The family of Sifiso Justice Mhlongo stand next to his grave where they buried him in the backyard after Old Mutual failed to pay out a policy. Picture: Se-Anne Rall

 in Old Mutual dead body claim dispute bury loved one. Picture: Se-Anne Rall
The family of Sifiso Justice Mhlongo stand next to his grave where they buried him in the backyard after Old Mutual failed to pay out a policy. Picture: Se-Anne Rall in Old Mutual dead body claim dispute bury loved one. Picture: Se-Anne Rall
Sifiso Justice Mhlongo, the 46-year-old man who was buried in his family's back yard after Old Mutual failed to pay out a policy. Picture: Se-Anne Rall
Sifiso Justice Mhlongo, the 46-year-old man who was buried in his family's back yard after Old Mutual failed to pay out a policy. Picture: Se-Anne Rall
The grave of Sifiso Justice Mhlongo, who was buried in his family's back yard after Old Mutual failed to pay out a policy. Picture: Se-Anne Rall
The grave of Sifiso Justice Mhlongo, who was buried in his family's back yard after Old Mutual failed to pay out a policy. Picture: Se-Anne Rall

Durban - The family of a KwaZulu-Natal man who dragged his lifeless body into a branch of a local insurance company, has yet to hear from the service provider about what caused a delay in their policy payment.

Meanwhile, the man has since been buried in the family's yard.

A video showing Thandaza Mtshali and Thobeka Mhlongo went viral on social media this week after the two were seen carrying the body of their relative, 46-year-old Sifiso Justice Mhlongo, into the Old Mutual offices in Stanger, in northern KZN.

Thandaza said her uncle died on November 7 after sitting outside a local medical facility.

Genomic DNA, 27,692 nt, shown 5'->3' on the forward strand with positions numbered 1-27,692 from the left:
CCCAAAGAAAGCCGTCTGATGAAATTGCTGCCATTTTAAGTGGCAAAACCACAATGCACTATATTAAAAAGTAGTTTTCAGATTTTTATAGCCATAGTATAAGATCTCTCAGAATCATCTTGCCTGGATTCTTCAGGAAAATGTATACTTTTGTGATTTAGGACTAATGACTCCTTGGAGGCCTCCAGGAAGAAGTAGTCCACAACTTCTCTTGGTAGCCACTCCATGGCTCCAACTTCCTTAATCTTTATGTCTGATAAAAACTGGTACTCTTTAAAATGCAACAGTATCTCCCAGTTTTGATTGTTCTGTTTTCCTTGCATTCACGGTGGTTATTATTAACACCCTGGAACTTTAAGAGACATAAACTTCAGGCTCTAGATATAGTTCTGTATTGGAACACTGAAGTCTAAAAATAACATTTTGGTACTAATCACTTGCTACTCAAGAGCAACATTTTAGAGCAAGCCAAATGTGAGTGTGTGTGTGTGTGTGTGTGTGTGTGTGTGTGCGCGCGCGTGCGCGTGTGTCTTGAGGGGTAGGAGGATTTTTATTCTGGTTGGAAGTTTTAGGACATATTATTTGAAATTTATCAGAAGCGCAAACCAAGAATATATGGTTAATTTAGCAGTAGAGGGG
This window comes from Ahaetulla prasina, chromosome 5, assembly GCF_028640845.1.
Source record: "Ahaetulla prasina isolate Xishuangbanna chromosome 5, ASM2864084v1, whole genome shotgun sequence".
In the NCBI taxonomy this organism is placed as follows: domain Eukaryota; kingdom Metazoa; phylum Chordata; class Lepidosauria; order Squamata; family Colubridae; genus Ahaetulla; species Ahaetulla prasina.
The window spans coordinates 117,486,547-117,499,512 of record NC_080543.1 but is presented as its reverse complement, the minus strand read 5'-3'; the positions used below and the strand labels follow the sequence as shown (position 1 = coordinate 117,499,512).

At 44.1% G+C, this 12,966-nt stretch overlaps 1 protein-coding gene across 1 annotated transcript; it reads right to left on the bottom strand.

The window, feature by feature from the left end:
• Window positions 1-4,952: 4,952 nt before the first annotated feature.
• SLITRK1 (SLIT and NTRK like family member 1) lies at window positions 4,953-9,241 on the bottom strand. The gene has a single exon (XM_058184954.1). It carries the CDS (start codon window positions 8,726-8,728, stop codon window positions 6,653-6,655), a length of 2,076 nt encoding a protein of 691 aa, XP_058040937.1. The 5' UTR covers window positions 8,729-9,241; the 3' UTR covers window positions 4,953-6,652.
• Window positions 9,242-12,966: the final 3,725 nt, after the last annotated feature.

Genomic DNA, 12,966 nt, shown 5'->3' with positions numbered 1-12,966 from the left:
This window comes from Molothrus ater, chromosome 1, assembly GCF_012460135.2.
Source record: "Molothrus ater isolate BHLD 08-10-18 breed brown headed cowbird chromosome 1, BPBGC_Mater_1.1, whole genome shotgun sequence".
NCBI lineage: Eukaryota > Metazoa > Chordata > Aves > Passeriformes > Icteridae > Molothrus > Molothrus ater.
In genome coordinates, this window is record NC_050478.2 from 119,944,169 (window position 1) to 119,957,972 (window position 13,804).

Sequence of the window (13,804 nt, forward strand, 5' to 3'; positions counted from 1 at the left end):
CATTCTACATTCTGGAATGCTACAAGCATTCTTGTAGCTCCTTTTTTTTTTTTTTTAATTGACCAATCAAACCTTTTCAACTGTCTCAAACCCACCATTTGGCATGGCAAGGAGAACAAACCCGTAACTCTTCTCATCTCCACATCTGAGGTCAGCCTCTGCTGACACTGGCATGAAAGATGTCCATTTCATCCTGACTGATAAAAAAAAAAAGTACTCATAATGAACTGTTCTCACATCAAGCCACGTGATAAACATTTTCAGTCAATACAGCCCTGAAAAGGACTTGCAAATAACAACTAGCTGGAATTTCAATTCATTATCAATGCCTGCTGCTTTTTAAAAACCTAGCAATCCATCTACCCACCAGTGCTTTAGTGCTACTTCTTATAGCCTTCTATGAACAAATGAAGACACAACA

She said her uncle was assaulted in a shebeen and had gone to report the incident.

"At the police station he had a seizure and they thought he was a mental patient. Later in the day, a farmer took him to a pharmacy at a hospital in the area. He waited outside in the rain most of the day. He was then taken inside to the casualty ward and died shortly thereafter," she said.

Thandaza said she contacted Old Mutual to inform them of her uncle's death. 

She said she was told that her claim had been received and was being attended to.

"I then received another SMS to say the claim was being referred for additional assessment," she said.

After going back and forth with the insurance company, Thandaza and her aunt went to fetch Mtshali's body from the mortuary and took it to the Old Mutual offices "as verification" that the man had died.

At the offices, they were told that the money had been paid into the account.

"We wanted to be sure so we left the body at the offices and went to the bank. When we withdrew the money, we went back to fetch the body and went home," Thandaza said.

The family has buried Mtshali, a father of 38 children, on their property.

The Mercury